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Mobile Software Buying Trends for 2010

Our friends at ElasticPath forwarded their 2010 Consumer Software Buying Trends report to me the other day. Of note was some interesting variations from what I had always assumed about mobile software downloads, as well as a fair share of confirmations.

Some of its better findings were:

  • The surveyed claimed that online content was their primary purchase influencer and that marketing campaigns, social media, and box covers are comparatively unimportant to them. 
  • Spending on games dominate mobile devices, with 59% of people saying they've downloaded them.
  • 44% of software downloaded for smart phones is in the 1-$50 range, and 32% is free. (ed. note: I'm curious as to why they split this as they did. Surely the lack of $50+ software, along with the plethora of $1 software, would skew these results quite heavily. Perhaps this would be more interesting if it was split by $1-5, $5-15, $15-20, $25+ 
  • 46% said that they have switched to free software, and that it is as good as the paid equivalent.
  • Independent, cheap/free applications dominate downloads.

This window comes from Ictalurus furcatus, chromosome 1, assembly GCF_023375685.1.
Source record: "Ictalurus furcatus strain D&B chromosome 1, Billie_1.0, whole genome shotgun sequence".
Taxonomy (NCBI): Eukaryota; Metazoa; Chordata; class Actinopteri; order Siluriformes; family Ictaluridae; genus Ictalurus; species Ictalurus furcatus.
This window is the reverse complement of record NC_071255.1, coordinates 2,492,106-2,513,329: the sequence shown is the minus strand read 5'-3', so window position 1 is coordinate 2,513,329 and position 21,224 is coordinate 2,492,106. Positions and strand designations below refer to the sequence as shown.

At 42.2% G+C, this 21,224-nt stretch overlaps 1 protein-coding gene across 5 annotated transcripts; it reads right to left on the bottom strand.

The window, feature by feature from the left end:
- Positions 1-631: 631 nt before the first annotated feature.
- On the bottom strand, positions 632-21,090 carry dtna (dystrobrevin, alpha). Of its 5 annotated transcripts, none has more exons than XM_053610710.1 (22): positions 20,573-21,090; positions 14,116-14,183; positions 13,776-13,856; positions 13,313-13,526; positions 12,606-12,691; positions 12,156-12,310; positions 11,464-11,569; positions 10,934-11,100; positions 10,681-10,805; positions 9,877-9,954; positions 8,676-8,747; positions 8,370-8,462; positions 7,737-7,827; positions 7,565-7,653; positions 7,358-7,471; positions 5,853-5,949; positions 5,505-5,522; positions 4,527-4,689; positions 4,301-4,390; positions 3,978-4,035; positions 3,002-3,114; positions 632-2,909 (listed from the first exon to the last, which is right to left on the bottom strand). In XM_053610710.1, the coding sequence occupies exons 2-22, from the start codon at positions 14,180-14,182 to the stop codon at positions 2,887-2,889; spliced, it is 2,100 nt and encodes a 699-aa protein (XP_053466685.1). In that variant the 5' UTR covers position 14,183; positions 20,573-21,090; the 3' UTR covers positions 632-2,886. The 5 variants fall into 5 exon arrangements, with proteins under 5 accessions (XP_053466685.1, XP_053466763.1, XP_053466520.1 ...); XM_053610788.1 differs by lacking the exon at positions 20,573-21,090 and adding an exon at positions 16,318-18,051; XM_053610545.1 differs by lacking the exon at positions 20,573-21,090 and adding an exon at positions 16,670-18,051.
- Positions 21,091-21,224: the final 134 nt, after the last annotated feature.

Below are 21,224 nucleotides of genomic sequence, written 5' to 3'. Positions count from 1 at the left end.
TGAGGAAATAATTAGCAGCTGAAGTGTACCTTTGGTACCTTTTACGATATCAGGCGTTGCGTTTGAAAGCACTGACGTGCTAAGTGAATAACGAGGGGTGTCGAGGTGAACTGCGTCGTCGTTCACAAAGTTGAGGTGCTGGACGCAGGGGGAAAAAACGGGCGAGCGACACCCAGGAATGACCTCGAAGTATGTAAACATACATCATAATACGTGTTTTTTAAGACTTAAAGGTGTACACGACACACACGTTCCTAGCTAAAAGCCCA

• I'll leave this on in their words: “thirty-nine percent of software consumers have done at least one of these social media activities: written online product reviews, shared their experiences on social network sites, posted comments in online user forums, or blogged about their experiences.”

This last one blows me away. Only 39%? I suppose this shouldn't surprise me too much, since most software doesn't press you too hard for a review (well, except the iTunes store), but it shows how much room there is for improvement.

It's also impressive to see how free software has returned to be a powerful player in the software industry. I don't think we've seen this kind of strength since Gates wrote his infamous “pirates” letter, denouncing the idea that software was “free”.

Even more surprising though, is that more $1-50 software is sold than free software. I don't know if this is because of an over-dominance of $1 software, or not but one would think that the hockey-stick effect of making something free would make up the difference. Then again, it may also be the case that in the smart-phone software market the sheer amount of low-quality free software actually serves to hide good free software, making the low price of $1-5 goods worth it over the time sink oh trying to find a good free program.

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